Technically they are not in the Asterina genus, they are in Aquilonastra.
 

MaxTremors

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You should really not speak before you think due to your ignorance, i have a 5.5 gallon that he is in, youre real smart telling a newer person to the hobby to keep something that can possibly infest my tank and eat my corals. I'm not doing it because im spoon fed, im doing it for the benefit of my other pets that i have in that tank.
They will not infest your tank or eat your corals. Their population can get large if you overfeed and have nutrient spikes that cause algae blooms. Despite people always claiming that they eat corals, in my decades in the hobby I’ve never seen it, and I’ve never seen anyone produce any actual evidence that they do. This person actually gave you good advice. People new to the hobby are, for some reason, taught to be paranoid about hitchhikers, which leads to less healthy, less diverse, less interesting, sterile tanks. The vast majority (like 99%) of hitchhikers are manageable, and like 90% are harmless if not beneficial. It’s your tank, so do what you want, but these are not the threat people claim they are.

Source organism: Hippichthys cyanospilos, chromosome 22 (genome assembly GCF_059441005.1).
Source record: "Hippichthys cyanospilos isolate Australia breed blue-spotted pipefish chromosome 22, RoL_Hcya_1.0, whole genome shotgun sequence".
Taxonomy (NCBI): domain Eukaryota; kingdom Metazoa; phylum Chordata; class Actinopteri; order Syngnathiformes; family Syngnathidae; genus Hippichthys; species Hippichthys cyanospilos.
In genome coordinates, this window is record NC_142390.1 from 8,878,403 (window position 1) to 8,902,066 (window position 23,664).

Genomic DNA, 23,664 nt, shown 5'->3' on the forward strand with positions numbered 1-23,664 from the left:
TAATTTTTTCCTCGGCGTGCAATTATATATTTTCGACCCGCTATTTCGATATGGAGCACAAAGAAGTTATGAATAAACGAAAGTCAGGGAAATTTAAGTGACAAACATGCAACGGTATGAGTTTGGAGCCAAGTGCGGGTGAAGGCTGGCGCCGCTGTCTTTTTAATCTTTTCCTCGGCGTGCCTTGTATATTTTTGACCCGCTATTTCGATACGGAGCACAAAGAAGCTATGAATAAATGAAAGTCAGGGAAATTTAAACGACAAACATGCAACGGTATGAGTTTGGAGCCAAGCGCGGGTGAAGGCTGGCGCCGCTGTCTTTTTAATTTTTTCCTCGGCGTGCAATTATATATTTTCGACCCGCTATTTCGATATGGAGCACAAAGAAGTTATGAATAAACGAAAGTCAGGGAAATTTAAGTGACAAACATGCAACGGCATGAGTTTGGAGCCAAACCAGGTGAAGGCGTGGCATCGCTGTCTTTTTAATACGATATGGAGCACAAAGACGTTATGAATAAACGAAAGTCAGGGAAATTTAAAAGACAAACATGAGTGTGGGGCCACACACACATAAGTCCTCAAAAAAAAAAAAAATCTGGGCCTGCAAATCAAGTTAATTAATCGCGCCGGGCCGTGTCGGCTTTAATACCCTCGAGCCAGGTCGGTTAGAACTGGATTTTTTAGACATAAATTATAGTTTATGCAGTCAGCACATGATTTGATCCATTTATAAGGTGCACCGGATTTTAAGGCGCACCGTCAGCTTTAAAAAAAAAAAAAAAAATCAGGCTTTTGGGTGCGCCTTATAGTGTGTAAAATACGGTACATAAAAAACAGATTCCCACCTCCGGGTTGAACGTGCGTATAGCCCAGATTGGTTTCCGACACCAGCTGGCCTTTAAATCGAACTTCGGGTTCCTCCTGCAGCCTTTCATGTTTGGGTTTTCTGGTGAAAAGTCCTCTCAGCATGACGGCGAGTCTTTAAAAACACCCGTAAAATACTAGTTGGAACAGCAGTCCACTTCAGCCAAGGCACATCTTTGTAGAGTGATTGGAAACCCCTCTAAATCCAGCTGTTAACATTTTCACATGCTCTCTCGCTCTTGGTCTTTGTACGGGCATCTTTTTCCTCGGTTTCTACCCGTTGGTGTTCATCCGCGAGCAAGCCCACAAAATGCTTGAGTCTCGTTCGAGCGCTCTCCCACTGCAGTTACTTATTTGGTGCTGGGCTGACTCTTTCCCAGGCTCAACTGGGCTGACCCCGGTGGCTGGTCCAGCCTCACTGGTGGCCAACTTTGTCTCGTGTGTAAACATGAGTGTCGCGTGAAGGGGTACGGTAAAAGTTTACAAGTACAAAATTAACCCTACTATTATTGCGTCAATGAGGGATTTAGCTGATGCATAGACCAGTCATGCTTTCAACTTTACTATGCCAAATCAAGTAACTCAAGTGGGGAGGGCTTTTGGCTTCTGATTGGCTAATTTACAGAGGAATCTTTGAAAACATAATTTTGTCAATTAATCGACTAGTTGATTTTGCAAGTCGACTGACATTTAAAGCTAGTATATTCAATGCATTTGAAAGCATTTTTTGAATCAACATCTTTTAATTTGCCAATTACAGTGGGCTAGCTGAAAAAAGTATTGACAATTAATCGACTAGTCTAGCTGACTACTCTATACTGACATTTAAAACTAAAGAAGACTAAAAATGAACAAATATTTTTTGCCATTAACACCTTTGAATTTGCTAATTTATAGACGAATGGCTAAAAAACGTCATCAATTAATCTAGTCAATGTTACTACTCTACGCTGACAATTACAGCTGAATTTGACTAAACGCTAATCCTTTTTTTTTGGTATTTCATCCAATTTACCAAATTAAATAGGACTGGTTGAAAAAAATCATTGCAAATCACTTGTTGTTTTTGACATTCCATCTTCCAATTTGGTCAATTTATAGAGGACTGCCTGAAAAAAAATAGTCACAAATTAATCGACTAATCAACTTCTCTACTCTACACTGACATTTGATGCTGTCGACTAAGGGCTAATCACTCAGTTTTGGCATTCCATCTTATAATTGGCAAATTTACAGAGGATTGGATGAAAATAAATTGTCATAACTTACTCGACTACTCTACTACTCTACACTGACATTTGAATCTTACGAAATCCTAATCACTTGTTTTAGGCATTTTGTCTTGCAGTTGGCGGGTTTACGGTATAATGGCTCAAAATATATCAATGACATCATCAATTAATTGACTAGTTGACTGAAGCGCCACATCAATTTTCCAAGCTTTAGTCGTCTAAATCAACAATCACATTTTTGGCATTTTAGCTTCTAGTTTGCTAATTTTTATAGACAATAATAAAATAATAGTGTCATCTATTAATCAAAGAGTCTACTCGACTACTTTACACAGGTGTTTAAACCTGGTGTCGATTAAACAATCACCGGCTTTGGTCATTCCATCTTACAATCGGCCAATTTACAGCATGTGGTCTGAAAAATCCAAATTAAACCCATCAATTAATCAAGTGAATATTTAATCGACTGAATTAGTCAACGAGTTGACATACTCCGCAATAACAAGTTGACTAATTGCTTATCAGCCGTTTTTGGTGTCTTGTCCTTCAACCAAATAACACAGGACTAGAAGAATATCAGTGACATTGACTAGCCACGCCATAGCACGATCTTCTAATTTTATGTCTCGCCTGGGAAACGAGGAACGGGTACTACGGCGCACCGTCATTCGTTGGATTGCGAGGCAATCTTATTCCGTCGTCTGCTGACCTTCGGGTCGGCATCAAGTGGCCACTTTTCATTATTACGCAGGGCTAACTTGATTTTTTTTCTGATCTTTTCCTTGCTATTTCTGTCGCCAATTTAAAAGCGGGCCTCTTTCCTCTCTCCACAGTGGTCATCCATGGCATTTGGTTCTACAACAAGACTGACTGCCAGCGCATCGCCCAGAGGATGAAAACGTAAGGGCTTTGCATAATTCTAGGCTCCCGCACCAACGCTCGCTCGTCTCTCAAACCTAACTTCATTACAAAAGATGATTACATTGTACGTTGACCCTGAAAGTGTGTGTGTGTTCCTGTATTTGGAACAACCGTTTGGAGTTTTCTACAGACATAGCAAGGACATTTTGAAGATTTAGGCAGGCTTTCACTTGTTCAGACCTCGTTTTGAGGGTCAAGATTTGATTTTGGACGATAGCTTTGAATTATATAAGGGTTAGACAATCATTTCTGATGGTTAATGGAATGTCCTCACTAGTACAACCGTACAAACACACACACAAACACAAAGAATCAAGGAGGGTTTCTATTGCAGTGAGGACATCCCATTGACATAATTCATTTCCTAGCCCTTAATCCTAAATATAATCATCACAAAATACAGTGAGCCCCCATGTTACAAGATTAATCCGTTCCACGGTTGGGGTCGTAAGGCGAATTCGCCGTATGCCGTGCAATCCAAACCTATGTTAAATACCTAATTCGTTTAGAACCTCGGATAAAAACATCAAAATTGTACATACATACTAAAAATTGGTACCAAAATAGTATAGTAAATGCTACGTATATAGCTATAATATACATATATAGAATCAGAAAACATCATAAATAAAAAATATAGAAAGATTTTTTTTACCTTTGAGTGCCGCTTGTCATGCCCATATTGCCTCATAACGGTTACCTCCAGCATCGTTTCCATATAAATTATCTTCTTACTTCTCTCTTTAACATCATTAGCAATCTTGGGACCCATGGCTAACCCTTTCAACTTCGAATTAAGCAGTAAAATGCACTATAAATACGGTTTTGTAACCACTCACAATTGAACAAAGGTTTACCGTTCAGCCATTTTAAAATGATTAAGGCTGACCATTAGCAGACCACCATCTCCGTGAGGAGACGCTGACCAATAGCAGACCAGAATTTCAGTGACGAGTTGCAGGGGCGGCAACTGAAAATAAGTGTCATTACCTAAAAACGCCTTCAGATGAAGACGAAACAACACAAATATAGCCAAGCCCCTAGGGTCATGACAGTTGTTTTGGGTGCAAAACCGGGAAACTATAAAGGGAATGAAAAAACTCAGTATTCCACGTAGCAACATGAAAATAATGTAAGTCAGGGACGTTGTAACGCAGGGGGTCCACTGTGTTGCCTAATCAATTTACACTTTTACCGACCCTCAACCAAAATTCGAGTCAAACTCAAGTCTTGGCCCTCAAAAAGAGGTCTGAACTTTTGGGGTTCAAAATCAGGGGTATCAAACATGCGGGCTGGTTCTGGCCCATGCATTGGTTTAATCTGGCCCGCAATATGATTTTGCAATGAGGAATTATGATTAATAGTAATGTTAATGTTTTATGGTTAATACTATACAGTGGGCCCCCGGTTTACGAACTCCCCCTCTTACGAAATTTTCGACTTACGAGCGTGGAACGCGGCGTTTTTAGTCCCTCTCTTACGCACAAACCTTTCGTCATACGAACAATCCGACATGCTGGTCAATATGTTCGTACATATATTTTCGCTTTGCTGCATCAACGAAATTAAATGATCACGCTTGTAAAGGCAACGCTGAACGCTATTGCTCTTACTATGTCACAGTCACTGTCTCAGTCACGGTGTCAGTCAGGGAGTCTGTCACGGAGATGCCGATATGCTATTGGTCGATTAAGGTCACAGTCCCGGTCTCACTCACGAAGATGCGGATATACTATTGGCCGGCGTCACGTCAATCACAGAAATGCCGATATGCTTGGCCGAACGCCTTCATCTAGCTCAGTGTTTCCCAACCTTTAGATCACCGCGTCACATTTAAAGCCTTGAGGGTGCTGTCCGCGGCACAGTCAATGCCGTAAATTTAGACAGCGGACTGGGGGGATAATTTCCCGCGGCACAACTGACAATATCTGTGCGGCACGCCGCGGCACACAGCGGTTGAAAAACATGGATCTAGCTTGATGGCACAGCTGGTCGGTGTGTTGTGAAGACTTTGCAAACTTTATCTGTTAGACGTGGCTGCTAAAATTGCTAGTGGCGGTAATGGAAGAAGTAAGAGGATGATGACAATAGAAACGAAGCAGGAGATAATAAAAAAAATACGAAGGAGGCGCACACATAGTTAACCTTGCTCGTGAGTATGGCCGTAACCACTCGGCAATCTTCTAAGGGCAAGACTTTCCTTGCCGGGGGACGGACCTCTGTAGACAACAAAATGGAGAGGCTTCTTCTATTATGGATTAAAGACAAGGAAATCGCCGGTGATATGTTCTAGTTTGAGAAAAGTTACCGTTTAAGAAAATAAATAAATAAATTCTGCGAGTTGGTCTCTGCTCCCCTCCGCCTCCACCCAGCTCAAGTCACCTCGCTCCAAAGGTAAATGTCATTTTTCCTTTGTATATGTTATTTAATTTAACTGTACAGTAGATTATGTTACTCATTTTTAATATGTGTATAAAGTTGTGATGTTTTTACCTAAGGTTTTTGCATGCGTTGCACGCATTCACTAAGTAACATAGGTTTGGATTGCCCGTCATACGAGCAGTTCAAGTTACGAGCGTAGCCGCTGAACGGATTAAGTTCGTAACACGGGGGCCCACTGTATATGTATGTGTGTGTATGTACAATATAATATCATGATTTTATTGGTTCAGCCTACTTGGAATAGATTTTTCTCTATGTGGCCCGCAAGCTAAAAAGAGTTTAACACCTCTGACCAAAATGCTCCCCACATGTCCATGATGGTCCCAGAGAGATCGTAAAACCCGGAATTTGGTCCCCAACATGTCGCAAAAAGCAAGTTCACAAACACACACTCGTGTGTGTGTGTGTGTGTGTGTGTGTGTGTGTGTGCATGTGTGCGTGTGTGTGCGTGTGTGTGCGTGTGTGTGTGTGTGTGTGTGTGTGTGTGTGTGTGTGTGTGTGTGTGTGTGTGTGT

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Remove it due to your ignorance and the misinformation you are spoon fed diversity in your system is more beneficial than you are led to believe i would submit a photo but my system is not the cookie cutter system most people want to have not the beautiful acropora super perfect tank and I am very happy with that but I do have growing coral and invertebrates!
Shut your mouth, be respectful and helpful. If you have nothing nice to say shut it
 
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Jedi1199

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I'm wondering if this is an asterina star or not and if it is i'll remove it immediately

IMG_5372.jpg


I am not 100% sure that is a true (what we refer to as Asterina) star. It looks a little too defined in its shape. In my personal experience, Asterinas tend to be a little bit more misshapen. 1 arm shorter than the others, possibly a 6th arm, that kind of thing.

I agree that Asterinas are useful and harmless part of the system. I did my best to keep as many of them as I could on my upgrade build. Why wait to get a whole new batch to populate when I already had them right?

As I said, I am not going with a positive ID here myself. It may or may not be. I will leave a final decision to those who know better than me.